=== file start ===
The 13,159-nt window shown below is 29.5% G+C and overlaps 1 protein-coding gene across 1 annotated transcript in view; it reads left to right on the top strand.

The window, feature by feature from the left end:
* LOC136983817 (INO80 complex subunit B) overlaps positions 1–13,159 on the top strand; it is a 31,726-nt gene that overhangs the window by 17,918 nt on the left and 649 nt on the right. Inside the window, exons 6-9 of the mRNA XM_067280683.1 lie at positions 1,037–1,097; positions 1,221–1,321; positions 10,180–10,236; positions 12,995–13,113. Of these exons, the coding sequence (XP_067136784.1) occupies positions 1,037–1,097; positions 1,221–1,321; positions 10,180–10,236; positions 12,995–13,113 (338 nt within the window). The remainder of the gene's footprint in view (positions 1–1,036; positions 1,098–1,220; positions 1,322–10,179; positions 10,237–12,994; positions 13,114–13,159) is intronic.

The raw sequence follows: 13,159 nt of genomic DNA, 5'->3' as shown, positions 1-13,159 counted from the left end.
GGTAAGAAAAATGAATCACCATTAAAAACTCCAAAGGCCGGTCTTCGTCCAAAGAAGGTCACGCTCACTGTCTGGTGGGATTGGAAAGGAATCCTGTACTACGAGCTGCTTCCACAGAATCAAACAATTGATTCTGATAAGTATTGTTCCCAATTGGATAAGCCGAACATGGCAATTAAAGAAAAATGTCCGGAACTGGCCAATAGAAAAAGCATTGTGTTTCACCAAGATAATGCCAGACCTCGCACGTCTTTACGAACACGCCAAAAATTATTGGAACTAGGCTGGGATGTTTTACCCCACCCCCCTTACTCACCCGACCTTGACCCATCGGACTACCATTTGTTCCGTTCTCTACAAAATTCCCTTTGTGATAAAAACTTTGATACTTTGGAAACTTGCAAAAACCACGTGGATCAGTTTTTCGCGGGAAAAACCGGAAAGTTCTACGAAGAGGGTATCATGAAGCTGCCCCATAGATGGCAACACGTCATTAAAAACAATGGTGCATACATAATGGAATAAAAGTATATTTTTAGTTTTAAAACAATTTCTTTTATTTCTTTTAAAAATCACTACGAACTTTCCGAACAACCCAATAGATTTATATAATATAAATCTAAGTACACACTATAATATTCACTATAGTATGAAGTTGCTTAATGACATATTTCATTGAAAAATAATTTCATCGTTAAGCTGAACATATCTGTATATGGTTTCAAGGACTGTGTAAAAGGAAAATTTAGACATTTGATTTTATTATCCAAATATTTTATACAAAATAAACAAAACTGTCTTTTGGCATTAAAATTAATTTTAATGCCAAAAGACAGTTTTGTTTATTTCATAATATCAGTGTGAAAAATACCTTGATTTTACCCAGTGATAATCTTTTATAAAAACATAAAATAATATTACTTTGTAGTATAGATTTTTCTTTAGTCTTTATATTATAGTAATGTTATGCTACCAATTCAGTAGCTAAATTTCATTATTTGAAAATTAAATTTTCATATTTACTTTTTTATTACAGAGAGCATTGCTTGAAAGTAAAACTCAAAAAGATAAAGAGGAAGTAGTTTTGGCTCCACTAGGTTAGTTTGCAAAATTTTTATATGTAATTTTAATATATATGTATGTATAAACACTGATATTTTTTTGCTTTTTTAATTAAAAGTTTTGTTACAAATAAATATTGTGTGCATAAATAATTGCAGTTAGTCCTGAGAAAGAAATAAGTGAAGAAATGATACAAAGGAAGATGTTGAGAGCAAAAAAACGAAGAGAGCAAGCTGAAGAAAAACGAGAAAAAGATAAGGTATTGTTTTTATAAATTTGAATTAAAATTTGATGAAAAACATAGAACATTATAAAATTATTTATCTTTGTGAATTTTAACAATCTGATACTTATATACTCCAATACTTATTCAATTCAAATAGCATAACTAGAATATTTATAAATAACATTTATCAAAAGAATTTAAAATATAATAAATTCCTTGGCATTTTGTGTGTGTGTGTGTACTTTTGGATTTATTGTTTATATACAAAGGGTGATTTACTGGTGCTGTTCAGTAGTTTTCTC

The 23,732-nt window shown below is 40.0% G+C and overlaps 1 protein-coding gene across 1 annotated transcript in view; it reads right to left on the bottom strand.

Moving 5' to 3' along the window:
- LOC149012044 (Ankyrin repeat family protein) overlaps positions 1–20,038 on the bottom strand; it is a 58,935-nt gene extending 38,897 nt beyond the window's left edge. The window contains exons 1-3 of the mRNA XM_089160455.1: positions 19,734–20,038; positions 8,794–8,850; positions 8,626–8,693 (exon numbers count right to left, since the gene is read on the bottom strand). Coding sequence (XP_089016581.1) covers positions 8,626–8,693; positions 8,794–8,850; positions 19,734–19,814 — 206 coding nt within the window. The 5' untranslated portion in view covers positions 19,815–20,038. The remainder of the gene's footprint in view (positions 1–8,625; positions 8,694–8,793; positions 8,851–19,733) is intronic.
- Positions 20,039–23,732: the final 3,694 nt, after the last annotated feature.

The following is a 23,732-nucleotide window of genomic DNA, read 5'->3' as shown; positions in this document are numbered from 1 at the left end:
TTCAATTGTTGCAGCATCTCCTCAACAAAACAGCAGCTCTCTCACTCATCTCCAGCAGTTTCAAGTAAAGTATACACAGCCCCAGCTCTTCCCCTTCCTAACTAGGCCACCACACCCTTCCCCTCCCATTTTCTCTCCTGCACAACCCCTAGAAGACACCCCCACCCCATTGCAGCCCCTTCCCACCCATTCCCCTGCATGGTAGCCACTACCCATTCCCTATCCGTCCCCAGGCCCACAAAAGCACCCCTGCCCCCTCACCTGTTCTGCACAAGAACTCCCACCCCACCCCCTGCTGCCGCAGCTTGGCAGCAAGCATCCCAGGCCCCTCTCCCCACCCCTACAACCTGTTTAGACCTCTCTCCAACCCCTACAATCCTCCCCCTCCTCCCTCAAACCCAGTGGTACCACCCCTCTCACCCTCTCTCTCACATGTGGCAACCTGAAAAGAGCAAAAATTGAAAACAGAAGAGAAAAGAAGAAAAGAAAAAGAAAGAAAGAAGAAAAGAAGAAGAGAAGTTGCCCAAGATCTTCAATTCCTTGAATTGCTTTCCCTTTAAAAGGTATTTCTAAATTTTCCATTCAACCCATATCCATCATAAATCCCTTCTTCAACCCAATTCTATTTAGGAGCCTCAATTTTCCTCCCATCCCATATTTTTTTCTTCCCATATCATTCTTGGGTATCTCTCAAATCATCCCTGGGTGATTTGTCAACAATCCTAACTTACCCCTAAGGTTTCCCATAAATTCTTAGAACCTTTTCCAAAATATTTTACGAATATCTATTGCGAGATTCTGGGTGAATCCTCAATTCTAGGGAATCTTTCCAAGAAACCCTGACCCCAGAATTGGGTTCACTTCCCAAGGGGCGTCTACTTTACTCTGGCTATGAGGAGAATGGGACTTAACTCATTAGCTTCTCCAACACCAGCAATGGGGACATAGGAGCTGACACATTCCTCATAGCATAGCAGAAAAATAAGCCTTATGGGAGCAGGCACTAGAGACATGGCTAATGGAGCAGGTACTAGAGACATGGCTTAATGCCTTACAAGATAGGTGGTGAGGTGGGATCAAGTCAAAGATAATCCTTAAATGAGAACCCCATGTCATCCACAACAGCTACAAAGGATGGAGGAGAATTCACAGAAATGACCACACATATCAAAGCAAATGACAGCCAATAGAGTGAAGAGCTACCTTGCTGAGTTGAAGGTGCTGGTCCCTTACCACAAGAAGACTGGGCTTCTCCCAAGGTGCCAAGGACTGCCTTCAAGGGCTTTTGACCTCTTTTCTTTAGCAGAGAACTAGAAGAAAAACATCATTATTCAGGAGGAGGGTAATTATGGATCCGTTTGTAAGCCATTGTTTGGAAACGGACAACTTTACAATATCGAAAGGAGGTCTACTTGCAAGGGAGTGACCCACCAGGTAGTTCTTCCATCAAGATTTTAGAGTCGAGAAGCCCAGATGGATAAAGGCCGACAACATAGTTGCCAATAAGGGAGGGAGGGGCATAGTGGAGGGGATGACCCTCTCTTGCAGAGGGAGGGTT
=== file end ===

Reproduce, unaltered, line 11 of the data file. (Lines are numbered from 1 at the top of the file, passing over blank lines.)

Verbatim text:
TTCAATTGTTGCAGCATCTCCTCAACAAAACAGCAGCTCTCTCACTCATCTCCAGCAGTTTCAAGTAAAGTATACACAGCCCCAGCTCTTCCCCTTCCTAACTAGGCCACCACACCCTTCCCCTCCCATTTTCTCTCCTGCACAACCCCTAGAAGACACCCCCACCCCATTGCAGCCCCTTCCCACCCATTCCCCTGCATGGTAGCCACTACCCATTCCCTATCCGTCCCCAGGCCCACAAAAGCACCCCTGCCCCCTCACCTGTTCTGCACAAGAACTCCCACCCCACCCCCTGCTGCCGCAGCTTGGCAGCAAGCATCCCAGGCCCCTCTCCCCACCCCTACAACCTGTTTAGACCTCTCTCCAACCCCTACAATCCTCCCCCTCCTCCCTCAAACCCAGTGGTACCACCCCTCTCACCCTCTCTCTCACATGTGGCAACCTGAAAAGAGCAAAAATTGAAAACAGAAGAGAAAAGAAGAAAAGAAAAAGAAAGAAAGAAGAAAAGAAGAAGAGAAGTTGCCCAAGATCTTCAATTCCTTGAATTGCTTTCCCTTTAAAAGGTATTTCTAAATTTTCCATTCAACCCATATCCATCATAAATCCCTTCTTCAACCCAATTCTATTTAGGAGCCTCAATTTTCCTCCCATCCCATATTTTTTTCTTCCCATATCATTCTTGGGTATCTCTCAAATCATCCCTGGGTGATTTGTCAACAATCCTAACTTACCCCTAAGGTTTCCCATAAATTCTTAGAACCTTTTCCAAAATATTTTACGAATATCTATTGCGAGATTCTGGGTGAATCCTCAATTCTAGGGAATCTTTCCAAGAAACCCTGACCCCAGAATTGGGTTCACTTCCCAAGGGGCGTCTACTTTACTCTGGCTATGAGGAGAATGGGACTTAACTCATTAGCTTCTCCAACACCAGCAATGGGGACATAGGAGCTGACACATTCCTCATAGCATAGCAGAAAAATAAGCCTTATGGGAGCAGGCACTAGAGACATGGCTAATGGAGCAGGTACTAGAGACATGGCTTAATGCCTTACAAGATAGGTGGTGAGGTGGGATCAAGTCAAAGATAATCCTTAAATGAGAACCCCATGTCATCCACAACAGCTACAAAGGATGGAGGAGAATTCACAGAAATGACCACACATATCAAAGCAAATGACAGCCAATAGAGTGAAGAGCTACCTTGCTGAGTTGAAGGTGCTGGTCCCTTACCACAAGAAGACTGGGCTTCTCCCAAGGTGCCAAGGACTGCCTTCAAGGGCTTTTGACCTCTTTTCTTTAGCAGAGAACTAGAAGAAAAACATCATTATTCAGGAGGAGGGTAATTATGGATCCGTTTGTAAGCCATTGTTTGGAAACGGACAACTTTACAATATCGAAAGGAGGTCTACTTGCAAGGGAGTGACCCACCAGGTAGTTCTTCCATCAAGATTTTAGAGTCGAGAAGCCCAGATGGATAAAGGCCGACAACATAGTTGCCAATAAGGGAGGGAGGGGCATAGTGGAGGGGATGACCCTCTCTTGCAGAGGGAGGGTT